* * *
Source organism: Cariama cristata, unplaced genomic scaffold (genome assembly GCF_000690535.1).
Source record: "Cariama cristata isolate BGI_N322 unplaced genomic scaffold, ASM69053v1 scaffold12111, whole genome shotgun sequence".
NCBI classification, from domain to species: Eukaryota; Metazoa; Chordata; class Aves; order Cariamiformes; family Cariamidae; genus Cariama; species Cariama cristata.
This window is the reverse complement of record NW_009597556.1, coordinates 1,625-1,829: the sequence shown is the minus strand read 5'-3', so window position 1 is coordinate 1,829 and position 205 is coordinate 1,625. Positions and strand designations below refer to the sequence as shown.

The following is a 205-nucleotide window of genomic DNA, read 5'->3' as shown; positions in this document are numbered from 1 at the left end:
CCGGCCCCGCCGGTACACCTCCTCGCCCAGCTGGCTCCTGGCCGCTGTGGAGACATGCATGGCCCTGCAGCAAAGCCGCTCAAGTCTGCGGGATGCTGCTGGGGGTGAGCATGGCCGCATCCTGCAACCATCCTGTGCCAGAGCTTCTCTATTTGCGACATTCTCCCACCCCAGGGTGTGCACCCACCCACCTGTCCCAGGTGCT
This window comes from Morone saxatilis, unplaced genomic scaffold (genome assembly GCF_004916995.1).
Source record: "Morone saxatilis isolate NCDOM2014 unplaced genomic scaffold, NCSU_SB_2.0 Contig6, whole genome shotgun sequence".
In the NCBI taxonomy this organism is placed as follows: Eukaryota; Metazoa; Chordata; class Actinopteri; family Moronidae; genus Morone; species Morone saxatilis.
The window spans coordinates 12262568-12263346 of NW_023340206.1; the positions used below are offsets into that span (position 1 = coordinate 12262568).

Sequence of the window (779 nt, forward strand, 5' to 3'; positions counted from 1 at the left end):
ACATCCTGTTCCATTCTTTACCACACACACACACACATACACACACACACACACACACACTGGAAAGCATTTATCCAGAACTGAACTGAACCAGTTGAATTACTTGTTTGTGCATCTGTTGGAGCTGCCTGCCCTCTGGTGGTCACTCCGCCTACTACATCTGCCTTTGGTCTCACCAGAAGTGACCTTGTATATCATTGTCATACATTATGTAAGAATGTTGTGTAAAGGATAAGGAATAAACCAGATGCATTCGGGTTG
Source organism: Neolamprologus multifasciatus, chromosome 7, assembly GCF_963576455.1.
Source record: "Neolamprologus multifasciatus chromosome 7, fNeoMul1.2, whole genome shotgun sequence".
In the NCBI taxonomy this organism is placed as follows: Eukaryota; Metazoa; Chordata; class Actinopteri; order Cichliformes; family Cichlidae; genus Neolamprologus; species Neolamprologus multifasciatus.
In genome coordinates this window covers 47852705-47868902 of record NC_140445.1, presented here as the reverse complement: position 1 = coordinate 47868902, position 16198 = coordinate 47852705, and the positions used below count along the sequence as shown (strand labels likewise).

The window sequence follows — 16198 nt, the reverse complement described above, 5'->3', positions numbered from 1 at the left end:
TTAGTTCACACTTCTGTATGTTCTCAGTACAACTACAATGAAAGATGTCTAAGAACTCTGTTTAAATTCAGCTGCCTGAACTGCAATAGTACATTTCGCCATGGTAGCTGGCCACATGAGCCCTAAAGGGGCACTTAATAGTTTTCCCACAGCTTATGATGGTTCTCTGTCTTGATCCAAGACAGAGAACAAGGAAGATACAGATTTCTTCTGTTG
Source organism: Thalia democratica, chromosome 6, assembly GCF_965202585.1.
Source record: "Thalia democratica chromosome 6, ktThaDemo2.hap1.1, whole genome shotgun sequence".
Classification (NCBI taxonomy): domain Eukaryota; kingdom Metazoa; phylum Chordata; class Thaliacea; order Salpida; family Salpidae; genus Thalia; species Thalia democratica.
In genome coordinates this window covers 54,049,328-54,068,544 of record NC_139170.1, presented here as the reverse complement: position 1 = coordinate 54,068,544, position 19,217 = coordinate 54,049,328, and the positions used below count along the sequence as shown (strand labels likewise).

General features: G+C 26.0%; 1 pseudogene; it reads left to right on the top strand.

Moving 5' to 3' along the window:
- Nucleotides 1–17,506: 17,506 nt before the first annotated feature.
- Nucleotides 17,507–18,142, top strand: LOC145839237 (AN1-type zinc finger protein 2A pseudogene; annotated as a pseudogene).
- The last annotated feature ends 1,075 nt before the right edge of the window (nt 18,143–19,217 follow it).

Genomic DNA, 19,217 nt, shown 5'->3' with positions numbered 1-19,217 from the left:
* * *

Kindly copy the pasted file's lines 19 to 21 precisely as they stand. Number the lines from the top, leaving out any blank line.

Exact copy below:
Source organism: Thalia democratica, chromosome 6, assembly GCF_965202585.1.
Source record: "Thalia democratica chromosome 6, ktThaDemo2.hap1.1, whole genome shotgun sequence".
Classification (NCBI taxonomy): domain Eukaryota; kingdom Metazoa; phylum Chordata; class Thaliacea; order Salpida; family Salpidae; genus Thalia; species Thalia democratica.